- freely available
Challenges 2013, 4(1), 75-85; doi:10.3390/challe4010075
Published: 7 May 2013
Abstract: Carbon nanotubes (CNTs) are increasingly being used in electronics products. CNTs have unique chemical and nanotoxicological properties, which are potentially dangerous to public health and the environment. This report presents the most recent findings of CNTs’ toxicity and discusses aspects related to incineration, recycling and potential remediation strategies including chemical and biological remediation possibilities. Our analysis shows that recycling CNTs may be challenging given their physiochemical properties and that available strategies such as power-gasification methods, biological degradation and chemical degradation may need to be combined with pre-handling routines for hazardous materials. The discussion provides the background knowledge for legislative measures concerning specialized waste handling and recycling procedures/facilities for electronics products containing CNTs.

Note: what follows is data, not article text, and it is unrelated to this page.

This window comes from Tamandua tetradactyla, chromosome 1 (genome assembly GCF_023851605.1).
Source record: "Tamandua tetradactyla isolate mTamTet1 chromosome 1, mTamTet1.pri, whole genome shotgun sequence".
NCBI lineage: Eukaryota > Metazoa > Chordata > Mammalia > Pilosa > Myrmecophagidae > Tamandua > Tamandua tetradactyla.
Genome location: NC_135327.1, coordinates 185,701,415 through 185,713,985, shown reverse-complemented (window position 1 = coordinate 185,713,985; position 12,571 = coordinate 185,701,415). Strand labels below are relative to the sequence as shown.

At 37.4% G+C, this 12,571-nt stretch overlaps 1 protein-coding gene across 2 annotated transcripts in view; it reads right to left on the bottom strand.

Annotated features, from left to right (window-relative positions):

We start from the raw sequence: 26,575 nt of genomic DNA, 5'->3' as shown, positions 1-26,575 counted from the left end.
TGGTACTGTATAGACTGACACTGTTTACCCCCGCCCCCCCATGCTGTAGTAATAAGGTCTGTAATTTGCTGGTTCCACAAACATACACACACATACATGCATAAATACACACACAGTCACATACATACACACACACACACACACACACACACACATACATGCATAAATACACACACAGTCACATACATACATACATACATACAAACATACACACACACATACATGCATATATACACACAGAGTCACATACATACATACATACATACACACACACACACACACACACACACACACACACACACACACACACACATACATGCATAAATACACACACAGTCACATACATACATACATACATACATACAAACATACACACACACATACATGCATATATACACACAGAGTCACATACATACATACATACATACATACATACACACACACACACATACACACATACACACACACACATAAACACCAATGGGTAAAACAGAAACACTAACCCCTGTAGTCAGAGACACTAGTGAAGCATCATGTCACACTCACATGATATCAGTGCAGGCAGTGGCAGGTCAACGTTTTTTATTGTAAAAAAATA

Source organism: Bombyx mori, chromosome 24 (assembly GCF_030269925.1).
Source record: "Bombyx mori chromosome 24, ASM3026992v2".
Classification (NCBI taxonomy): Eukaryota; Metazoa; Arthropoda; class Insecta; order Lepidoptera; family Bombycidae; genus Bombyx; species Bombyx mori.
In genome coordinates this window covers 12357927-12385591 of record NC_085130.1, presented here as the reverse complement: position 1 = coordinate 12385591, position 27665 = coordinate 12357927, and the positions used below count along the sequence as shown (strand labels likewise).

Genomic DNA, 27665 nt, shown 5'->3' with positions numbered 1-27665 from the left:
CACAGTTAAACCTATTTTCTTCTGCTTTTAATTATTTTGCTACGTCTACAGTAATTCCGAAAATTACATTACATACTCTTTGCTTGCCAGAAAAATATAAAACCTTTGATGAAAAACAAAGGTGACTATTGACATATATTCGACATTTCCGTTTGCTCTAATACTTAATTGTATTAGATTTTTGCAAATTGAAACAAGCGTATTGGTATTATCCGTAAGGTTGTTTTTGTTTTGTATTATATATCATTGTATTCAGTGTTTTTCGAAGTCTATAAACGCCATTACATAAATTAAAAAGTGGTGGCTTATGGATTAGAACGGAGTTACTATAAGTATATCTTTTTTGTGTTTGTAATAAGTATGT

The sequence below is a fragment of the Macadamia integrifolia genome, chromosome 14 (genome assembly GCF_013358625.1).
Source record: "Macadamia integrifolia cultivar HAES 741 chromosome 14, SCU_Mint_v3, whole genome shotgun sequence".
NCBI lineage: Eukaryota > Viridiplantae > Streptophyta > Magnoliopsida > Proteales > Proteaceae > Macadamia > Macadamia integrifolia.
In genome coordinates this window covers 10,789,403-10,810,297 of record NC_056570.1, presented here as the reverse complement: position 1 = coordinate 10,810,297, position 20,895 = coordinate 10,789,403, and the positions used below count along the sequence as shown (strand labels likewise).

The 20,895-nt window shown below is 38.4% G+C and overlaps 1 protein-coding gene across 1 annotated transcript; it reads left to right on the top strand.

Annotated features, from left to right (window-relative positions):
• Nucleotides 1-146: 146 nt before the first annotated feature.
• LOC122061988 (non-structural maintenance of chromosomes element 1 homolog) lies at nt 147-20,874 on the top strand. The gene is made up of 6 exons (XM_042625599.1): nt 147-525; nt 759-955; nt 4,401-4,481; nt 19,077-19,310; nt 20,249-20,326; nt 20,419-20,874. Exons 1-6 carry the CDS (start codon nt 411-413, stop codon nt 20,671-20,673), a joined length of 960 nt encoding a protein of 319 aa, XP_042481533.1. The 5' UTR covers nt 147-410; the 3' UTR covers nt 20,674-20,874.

Carbon Nano Tubes (CNTs) are entirely composed of carbon in their original unmodified state. They have diameters in the range of 1–100 nm and length up to a few millimeters. CNTs have unique physiochemical properties, including semi-conducting and metallic electrical behavior, high mechanical strength and unique chemical and surface properties, as addressed by main contributors to this field [1,2,3,4,5,6,7]. Applications for CNTs span wide areas, including microelectronic devices, catalysis, sensors, high-strength composites, and adsorbents [8,9,10,11,12,13,14,15]. In the fields of bionanotechnology, nanoelectronics, and material sciences, CNTs are utilized as damage-sensors, where for instance their electrical properties are used to detect cracks and physical stress in materials . Damage sensors using CNTs could be applied in automotive vehicles and aerospace constructions in the future, increasing the presence of carbon nanotubes in the environment, and thus the need for relevant waste handling policies.